It’s official — 2016 is the hottest year on record, scientists confirmed Wednesday. Feel like you’ve heard this one before? You’re not mistaken.
The last warmest year on record was 2015, which crushed the previous high from — you guessed it — 2014.
With data now available through September, 2016 annual record (~1.25ºC above late 19th C) seems locked in. pic.twitter.com/Btp3Vutakn— Gavin Schmidt (@ClimateOfGavin) October 17, 2016
We’re on an unprecedented three-year streak of hottest temperatures ever. Sound scary? Here are a few more staggering statistics:
- 11 of the last 12 consecutive months have set new high temperature records
- July and August not only beat records for their respective months, but they tied each other for another troublesome title: warmest month ever recorded
- Seven of the last 12 months have had temperatures more than 1 degree Celsius above average. This is a first in 136 years of record keeping
To put all of those figures in perspective, it’s been almost a century since we’ve seen a record cold month. The last one happened in December 1916.
The Link To Carbon Emissions
This trend shows no sign of stopping, either. Earth’s rising temperatures are largely tied to an increase in carbon emissions.
Levels of atmospheric carbon are the highest they’ve ever been, and they're unlikely to fall below this measurement again.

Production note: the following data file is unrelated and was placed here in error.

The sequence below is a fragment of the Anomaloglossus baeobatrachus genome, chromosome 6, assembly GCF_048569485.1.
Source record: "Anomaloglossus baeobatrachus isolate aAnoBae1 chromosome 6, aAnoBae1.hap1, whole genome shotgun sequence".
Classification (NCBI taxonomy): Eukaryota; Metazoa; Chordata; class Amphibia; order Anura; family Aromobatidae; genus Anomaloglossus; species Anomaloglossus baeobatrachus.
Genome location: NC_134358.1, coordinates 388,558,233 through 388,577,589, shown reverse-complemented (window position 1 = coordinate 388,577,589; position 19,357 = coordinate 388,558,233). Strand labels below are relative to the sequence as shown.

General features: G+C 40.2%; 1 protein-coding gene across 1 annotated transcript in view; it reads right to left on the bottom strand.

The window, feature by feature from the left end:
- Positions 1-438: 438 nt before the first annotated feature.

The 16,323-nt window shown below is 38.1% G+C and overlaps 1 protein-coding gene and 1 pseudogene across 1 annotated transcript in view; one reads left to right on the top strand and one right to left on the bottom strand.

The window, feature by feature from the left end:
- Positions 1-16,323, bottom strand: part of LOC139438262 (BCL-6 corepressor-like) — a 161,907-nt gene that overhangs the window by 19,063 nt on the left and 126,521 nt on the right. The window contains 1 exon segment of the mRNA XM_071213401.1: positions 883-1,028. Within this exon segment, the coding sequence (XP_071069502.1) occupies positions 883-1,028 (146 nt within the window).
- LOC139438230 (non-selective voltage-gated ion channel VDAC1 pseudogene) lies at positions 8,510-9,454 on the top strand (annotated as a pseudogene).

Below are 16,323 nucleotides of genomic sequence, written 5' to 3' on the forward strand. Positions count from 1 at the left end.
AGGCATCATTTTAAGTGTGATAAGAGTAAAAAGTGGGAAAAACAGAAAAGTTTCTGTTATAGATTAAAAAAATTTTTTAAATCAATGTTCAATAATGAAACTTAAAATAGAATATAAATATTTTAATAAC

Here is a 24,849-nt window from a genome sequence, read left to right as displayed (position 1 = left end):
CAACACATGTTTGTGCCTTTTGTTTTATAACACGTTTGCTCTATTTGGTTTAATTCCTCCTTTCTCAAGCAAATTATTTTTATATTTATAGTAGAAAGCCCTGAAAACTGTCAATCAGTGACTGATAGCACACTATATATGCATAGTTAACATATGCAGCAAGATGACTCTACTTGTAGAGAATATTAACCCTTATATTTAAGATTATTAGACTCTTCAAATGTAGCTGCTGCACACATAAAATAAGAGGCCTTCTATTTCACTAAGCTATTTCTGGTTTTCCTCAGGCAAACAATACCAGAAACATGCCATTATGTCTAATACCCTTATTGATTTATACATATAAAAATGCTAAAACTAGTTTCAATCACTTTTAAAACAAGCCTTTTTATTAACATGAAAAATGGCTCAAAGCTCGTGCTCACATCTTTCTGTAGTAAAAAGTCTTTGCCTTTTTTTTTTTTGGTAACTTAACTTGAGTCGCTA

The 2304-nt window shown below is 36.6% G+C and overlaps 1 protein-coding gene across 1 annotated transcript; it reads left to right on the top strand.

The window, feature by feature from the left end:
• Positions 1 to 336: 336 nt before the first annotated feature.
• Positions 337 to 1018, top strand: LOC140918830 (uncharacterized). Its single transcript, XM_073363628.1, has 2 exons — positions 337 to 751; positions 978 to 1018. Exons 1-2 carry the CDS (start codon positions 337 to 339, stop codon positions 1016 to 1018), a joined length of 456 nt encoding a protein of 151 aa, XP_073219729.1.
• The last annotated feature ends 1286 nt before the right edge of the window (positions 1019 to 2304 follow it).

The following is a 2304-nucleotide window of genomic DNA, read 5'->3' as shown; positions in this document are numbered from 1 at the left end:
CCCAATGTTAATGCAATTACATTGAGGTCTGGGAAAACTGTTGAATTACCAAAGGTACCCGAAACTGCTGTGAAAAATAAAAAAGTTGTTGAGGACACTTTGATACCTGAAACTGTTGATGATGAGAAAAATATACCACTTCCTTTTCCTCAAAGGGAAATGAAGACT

"We’re seeing climate changes at the more pessimistic end of the range that [was] anticipated by scientists,” President Obama said at South by South Lawn earlier this month. “So we’re really in a race against time."
And as global temperatures continue to rise, we’ll continue to see the devastating effects:
- Forest fires will continue to grow in regularity and severity
- Hurricanes will become more destructive
- Mega-drought will almost certainly strike the American Southwest
It’s unlikely the level of carbon emissions will drop, but that doesn’t mean all hope is lost. We can keep carbon emissions in place and expand the use of renewable energy, among other steps.
Update: This story has been updated to reflect current information.